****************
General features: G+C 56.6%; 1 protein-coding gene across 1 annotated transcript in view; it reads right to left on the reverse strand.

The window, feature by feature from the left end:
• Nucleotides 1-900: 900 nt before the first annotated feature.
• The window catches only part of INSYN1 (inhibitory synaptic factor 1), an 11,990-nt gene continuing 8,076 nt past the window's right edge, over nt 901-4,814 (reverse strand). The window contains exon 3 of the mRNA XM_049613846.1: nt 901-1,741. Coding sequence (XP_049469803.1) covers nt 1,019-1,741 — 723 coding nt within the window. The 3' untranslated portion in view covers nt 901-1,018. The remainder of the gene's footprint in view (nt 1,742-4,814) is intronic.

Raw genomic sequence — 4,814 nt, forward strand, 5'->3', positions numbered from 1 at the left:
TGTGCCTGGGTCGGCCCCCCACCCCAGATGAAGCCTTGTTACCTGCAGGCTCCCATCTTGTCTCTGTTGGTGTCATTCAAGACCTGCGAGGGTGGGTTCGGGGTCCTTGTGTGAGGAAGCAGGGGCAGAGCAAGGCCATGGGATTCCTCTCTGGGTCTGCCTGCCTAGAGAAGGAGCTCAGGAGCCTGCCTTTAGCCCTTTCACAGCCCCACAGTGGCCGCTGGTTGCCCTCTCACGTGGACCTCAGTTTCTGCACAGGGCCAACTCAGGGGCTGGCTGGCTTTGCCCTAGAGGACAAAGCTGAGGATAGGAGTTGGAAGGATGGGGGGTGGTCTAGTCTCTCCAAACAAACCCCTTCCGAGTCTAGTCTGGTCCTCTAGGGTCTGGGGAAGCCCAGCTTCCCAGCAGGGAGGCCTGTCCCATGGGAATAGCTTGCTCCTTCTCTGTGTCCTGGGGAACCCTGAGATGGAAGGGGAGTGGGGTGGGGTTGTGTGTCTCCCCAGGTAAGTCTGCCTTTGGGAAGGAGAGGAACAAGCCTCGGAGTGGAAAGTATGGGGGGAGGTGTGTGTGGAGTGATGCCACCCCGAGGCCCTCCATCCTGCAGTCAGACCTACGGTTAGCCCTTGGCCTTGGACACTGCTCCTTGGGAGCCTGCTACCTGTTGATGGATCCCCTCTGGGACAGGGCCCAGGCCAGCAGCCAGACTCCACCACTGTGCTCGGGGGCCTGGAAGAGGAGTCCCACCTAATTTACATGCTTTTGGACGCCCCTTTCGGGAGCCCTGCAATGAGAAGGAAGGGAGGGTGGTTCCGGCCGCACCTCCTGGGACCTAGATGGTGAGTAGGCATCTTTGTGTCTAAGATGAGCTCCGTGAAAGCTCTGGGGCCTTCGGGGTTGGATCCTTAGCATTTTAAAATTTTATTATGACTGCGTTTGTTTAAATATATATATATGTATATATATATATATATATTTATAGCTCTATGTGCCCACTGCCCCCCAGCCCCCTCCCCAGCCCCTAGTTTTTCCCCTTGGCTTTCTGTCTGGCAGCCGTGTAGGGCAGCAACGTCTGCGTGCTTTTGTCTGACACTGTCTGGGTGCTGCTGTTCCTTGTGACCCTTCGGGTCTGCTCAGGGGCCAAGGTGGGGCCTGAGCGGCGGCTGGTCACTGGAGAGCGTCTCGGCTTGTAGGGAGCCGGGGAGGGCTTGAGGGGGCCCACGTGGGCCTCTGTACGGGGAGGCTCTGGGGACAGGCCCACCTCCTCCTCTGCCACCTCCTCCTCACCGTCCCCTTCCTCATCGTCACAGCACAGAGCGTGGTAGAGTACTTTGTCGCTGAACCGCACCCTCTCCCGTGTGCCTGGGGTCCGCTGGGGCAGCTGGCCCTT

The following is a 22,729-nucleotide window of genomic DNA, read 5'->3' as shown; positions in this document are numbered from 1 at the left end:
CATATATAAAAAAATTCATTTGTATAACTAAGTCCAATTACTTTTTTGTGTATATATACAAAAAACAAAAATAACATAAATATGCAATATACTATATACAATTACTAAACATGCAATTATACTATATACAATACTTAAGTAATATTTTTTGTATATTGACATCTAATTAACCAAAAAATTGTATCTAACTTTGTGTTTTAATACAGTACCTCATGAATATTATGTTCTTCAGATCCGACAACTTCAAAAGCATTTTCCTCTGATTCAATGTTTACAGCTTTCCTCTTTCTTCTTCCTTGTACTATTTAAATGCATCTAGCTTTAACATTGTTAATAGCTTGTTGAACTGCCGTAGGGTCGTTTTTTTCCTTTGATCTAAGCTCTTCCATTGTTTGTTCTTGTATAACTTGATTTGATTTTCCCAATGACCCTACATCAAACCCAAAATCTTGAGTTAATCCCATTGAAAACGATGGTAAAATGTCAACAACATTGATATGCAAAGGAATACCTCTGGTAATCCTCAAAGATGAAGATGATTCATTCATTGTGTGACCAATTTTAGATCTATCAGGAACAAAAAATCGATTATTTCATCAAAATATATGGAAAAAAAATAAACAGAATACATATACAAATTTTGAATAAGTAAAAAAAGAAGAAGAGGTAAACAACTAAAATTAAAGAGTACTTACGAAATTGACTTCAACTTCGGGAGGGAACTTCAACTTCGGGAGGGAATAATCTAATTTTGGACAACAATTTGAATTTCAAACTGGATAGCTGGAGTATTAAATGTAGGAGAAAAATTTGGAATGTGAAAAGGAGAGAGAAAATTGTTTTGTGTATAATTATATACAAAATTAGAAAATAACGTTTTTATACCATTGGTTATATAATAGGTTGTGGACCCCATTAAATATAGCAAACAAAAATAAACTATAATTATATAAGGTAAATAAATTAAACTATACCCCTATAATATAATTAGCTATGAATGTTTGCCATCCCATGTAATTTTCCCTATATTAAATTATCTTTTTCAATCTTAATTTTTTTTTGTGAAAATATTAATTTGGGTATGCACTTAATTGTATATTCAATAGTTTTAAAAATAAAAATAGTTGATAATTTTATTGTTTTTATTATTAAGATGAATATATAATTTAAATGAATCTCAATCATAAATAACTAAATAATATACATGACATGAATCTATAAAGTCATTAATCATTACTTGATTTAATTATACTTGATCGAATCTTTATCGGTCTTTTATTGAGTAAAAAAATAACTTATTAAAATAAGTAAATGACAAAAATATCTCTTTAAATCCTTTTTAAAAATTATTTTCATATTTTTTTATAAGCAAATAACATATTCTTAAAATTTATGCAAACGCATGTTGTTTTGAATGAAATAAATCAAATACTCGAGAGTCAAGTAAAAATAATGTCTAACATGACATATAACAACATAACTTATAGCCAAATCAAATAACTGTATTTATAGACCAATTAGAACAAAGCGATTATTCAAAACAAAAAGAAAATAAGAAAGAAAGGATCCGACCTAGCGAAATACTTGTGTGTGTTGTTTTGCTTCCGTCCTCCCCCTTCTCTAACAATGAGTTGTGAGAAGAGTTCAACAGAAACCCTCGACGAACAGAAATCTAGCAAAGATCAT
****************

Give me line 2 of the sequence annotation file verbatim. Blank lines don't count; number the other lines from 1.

The window, feature by feature from the left end: